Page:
We must value the unique experience passed on to us by our forefathers. For centuries, Russia developed as a multi-ethnic nation (from the very beginning), a civilization-state bonded by the Russian people, Russian language and Russian culture native for all of us, uniting us and preventing us from dissolving in this diverse world.

To the rest of the planet, regardless of our ethnicity, we have been and continue to be one people. I recall one of my meetings with veterans. There were representatives of several ethnicity: Tatars, Ukrainians, Georgians, and ethnic Russians of course. One of the veterans, who was not an ethnic Russian, said, “As far as the entire world is concerned, we are one people, we are Russians.” That was true during the war, and it has always been true.

We treat and will continue to treat with great care and respect every ethnic group, every nation in the Russian Federation. Our diversity has always been and remains the source of our beauty and our strength.

But we must not forget that any nationalism and chauvinism do direct and enormous damage especially to the people and the ethnic group whose interests the nationalists are supposedly defending. That is why there is a grave danger for Russia in all manifestations of “simple and definitive” solutions offered by the nationalists and extremists of various stripes and persuasions. Whatever their slogans, they drag the country towards social decline and disintegration. We must regard attempts to provoke ethnic tensions and religious intolerance as a challenge to the unity of the Russian state and as a threat to all of us. We will not allow the emergence of closed ethnic enclaves in Russia with their informal jurisdiction, existing outside the country’s common legal and cultural norms, and disdainfully disregarding the accepted standards, laws and regulations.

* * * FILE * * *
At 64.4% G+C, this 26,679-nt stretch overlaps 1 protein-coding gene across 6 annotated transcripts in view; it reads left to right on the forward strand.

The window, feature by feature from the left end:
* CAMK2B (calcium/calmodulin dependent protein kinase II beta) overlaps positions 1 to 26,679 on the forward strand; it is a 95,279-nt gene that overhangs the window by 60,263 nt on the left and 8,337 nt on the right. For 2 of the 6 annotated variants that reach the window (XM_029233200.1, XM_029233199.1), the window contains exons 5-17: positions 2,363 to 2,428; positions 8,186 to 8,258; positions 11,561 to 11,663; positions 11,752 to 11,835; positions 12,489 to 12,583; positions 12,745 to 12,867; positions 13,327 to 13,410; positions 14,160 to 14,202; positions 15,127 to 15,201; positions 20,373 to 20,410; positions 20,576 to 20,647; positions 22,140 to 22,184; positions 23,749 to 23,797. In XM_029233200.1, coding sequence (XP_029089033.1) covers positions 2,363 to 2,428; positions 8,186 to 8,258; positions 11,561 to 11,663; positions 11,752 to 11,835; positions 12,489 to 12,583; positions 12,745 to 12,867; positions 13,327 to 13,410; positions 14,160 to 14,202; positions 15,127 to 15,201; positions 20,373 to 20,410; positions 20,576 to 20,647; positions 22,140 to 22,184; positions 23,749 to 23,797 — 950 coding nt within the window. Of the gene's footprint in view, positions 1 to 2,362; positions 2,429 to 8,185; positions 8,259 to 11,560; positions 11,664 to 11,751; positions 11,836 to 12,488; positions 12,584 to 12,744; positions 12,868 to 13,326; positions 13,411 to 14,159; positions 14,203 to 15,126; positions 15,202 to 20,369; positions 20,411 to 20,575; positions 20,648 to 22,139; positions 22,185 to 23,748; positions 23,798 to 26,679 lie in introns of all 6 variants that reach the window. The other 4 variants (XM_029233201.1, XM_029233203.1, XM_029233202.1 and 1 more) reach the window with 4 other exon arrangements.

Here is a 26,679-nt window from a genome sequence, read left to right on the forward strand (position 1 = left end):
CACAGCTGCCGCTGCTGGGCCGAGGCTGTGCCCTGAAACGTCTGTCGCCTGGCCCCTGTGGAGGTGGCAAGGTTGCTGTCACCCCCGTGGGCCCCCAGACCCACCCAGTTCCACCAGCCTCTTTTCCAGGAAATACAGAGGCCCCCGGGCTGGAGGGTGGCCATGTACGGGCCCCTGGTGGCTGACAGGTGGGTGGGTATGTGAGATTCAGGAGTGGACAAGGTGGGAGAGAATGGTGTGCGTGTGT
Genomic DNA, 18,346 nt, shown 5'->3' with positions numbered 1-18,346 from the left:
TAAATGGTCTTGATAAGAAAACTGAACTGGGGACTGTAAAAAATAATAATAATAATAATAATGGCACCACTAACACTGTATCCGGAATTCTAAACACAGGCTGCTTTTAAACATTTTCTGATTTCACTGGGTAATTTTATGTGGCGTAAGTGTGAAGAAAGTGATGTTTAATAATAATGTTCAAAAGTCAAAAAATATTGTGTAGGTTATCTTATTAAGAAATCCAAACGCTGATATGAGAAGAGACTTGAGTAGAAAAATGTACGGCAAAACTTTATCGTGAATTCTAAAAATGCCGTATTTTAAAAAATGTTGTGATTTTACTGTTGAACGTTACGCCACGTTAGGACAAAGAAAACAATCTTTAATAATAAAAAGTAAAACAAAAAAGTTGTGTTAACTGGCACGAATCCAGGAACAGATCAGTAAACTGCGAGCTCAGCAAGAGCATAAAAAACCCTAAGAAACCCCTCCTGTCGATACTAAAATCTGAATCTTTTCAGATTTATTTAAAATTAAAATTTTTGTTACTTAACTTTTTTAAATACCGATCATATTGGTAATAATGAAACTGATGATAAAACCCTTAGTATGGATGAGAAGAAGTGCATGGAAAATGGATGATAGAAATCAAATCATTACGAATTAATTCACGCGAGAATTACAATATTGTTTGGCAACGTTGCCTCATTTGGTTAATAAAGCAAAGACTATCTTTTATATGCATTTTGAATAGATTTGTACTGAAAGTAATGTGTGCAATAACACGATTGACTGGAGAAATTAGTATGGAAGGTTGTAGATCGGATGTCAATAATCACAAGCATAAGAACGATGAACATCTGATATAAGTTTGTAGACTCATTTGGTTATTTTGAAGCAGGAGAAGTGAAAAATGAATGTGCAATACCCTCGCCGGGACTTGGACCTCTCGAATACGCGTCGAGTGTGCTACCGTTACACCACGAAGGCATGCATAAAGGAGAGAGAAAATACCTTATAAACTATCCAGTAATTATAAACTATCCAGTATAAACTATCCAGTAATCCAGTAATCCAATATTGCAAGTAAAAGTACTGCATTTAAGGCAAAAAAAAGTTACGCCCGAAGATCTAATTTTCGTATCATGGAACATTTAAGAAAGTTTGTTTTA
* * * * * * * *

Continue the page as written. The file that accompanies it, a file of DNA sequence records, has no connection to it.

I appeal to the heads of the republics of the Russian Federation, to the governors and mayors of major cities. This is primarily your responsibility. You must work with people on a daily basis, and you must organize this effort to make it effective.

Russia needs new blood. That much is clear. It needs smart, educated, hard-working people who do not just want to make some money here and leave, but want to move to Russia, settle down here and consider this country their homeland. However, the current regulations do not contribute to this goal. Quite the contrary. The process of obtaining citizenship for our compatriots, for those who are culturally and spiritually close to Russia is difficult and outrageously bureaucratic. At the same time it is very simple to import unskilled labor, including illegally.

I ask you to develop a simplified procedure for granting Russian citizenship to our compatriots, the bearers of the Russian language and Russian culture, the direct descendants of those who were born in the Russian Empire and the Soviet Union, for those who want to take up permanent residence in our country and, therefore, to give up their current citizenship.

At the same time I consider it reasonable and necessary to toughen penalties against illegal immigration and violations of registration rules. The relevant amendments have already been submitted to the State Duma. I ask the deputies to pass these laws.